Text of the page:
A tale full of horrors and redemption—an ideal text for scaring young at-risk youth straight.

LONG WAY HOME

“I was a hard case, and it seems like I needed to learn my lesson the hard way”: an affecting memoir of crime and punishment by a son of actor Michael Douglas.

The author grew up between well-to-do households where it was a party trick for him as a child to pass a joint among the beautiful people. By the age of 25, he was injecting cocaine three times an hour while realizing that “the worst-case scenario has already happened,” his opportunities in the show-business world long since tossed away. The worst case, though, had yet to develop: in and out of rehab, as well as the penal system, proceeding from juvenile detention to time in a federal prison full of warring racial factions, all brought on by a fierce addiction to heroin and a drug-selling operation meant to support it. Tough love on the part of family and friends along the way didn’t help; as Douglas writes, “my dynamic with Dad is seething frustration on his part and wounded sensitivity on mine." The author’s account is consistently unadorned, perhaps overly so, as when he describes the unpleasant odor of marijuana smuggled into the yard inside an inmate’s body cavity and the various acts of violence and resistance that can get a person thrown into an isolation unit as opposed to remaining in the general population. Douglas himself didn’t engage in much of this bad behavior, scorning the thought of having “spent my time in protective custody because I was afraid to walk the yard at a higher-security.” In the end, however, he came to the realization that there wasn’t much more he could learn from running gambling and cigarette operations inside the walls and concentrated on getting himself straight: “I finally saw that heroin didn’t fit with my new priorities, and finally stopped doing it.”

A tale full of horrors and redemption—an ideal text for scaring young at-risk youth straight.

Pub Date: Oct. 22, 2019

ISBN: 978-0-525-52083-2

Page Count: 400

Publisher: Knopf

Review Posted Online: Oct. 9, 2019

Kirkus Reviews Issue: Oct. 15, 2019

Did you like this book?

No Comments Yet

If the authors are serious, this is a silly, distasteful book. If they are not, it’s a brilliant satire.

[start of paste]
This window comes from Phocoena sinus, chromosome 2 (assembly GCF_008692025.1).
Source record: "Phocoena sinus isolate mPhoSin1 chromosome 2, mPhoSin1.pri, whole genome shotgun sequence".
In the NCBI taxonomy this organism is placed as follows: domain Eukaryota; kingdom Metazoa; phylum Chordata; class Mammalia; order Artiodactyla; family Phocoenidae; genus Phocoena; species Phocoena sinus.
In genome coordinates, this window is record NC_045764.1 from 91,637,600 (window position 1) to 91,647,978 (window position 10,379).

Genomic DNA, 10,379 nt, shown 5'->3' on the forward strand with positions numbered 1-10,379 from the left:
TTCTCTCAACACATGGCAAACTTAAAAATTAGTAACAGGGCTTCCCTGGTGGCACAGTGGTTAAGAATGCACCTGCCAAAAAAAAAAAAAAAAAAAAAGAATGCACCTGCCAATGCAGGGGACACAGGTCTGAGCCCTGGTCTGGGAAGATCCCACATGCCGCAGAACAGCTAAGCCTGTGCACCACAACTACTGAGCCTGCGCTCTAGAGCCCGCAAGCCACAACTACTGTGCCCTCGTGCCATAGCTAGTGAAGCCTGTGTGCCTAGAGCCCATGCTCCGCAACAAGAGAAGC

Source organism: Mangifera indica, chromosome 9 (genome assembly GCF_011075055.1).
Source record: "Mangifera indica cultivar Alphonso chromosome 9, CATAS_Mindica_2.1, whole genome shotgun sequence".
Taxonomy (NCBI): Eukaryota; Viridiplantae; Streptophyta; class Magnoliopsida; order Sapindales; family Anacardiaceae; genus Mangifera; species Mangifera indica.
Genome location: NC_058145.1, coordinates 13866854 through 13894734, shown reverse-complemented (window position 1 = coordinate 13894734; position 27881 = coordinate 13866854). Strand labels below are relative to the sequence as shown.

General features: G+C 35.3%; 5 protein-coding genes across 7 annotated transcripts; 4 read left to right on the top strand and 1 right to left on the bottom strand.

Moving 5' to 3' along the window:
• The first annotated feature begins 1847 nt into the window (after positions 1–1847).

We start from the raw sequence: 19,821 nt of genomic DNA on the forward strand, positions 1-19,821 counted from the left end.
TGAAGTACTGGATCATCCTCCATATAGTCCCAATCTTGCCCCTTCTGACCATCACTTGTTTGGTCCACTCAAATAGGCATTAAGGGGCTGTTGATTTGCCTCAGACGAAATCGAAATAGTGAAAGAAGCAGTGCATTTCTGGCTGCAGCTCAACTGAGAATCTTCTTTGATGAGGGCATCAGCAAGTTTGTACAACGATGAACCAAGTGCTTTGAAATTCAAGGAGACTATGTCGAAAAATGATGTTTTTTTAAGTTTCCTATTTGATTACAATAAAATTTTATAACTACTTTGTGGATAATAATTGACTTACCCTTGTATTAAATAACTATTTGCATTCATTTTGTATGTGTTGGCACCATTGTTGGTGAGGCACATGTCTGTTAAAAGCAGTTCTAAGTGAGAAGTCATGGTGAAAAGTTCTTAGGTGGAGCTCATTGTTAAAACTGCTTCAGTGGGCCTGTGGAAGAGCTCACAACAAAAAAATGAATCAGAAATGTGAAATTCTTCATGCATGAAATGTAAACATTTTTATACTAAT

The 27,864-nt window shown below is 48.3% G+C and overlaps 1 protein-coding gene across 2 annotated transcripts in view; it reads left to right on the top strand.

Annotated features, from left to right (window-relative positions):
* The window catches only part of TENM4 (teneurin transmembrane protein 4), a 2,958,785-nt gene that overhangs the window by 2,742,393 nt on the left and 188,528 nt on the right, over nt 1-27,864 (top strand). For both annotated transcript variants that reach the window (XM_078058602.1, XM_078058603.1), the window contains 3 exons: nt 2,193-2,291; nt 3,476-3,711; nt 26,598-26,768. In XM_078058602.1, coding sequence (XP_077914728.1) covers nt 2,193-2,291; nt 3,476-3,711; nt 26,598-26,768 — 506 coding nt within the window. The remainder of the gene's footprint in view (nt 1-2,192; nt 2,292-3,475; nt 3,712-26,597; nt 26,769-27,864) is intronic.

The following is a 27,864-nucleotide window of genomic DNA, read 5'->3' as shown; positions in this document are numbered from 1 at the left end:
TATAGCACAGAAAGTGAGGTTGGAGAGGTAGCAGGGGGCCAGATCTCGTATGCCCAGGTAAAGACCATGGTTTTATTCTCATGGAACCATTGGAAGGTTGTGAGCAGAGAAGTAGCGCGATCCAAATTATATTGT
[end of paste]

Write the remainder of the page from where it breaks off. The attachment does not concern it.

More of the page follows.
THE 48 LAWS OF POWER

The authors have created a sort of anti-Book of Virtues in this encyclopedic compendium of the ways and means of power.

Everyone wants power and everyone is in a constant duplicitous game to gain more power at the expense of others, according to Greene, a screenwriter and former editor at Esquire (Elffers, a book packager, designed the volume, with its attractive marginalia). We live today as courtiers once did in royal courts: we must appear civil while attempting to crush all those around us. This power game can be played well or poorly, and in these 48 laws culled from the history and wisdom of the world’s greatest power players are the rules that must be followed to win. These laws boil down to being as ruthless, selfish, manipulative, and deceitful as possible. Each law, however, gets its own chapter: “Conceal Your Intentions,” “Always Say Less Than Necessary,” “Pose as a Friend, Work as a Spy,” and so on. Each chapter is conveniently broken down into sections on what happened to those who transgressed or observed the particular law, the key elements in this law, and ways to defensively reverse this law when it’s used against you. Quotations in the margins amplify the lesson being taught. While compelling in the way an auto accident might be, the book is simply nonsense. Rules often contradict each other. We are told, for instance, to “be conspicuous at all cost,” then told to “behave like others.” More seriously, Greene never really defines “power,” and he merely asserts, rather than offers evidence for, the Hobbesian world of all against all in which he insists we live. The world may be like this at times, but often it isn’t. To ask why this is so would be a far more useful project.

If the authors are serious, this is a silly, distasteful book. If they are not, it’s a brilliant satire.

Pub Date: Sept. 1, 1998

ISBN: 0-670-88146-5

Page Count: 430

Publisher: Viking

Review Posted Online: May 20, 2010

Kirkus Reviews Issue: July 15, 1998

Did you like this book?

The author's youthfulness helps to assure the inevitable comparison with the Anne Frank diary although over and above the...

NIGHT

Elie Wiesel spent his early years in a small Transylvanian town as one of four children. 

He was the only one of the family to survive what Francois Maurois, in his introduction, calls the "human holocaust" of the persecution of the Jews, which began with the restrictions, the singularization of the yellow star, the enclosure within the ghetto, and went on to the mass deportations to the ovens of Auschwitz and Buchenwald. There are unforgettable and horrifying scenes here in this spare and sombre memoir of this experience of the hanging of a child, of his first farewell with his father who leaves him an inheritance of a knife and a spoon, and of his last goodbye at Buchenwald his father's corpse is already cold let alone the long months of survival under unconscionable conditions. 

The author's youthfulness helps to assure the inevitable comparison with the Anne Frank diary although over and above the sphere of suffering shared, and in this case extended to the death march itself, there is no spiritual or emotional legacy here to offset any reader reluctance.

Pub Date: Jan. 16, 2006

ISBN: 0374500010

Page Count: 120

Publisher: Hill & Wang

Review Posted Online: Oct. 7, 2011

Kirkus Reviews Issue: Jan. 15, 2006

Did you like this book?

more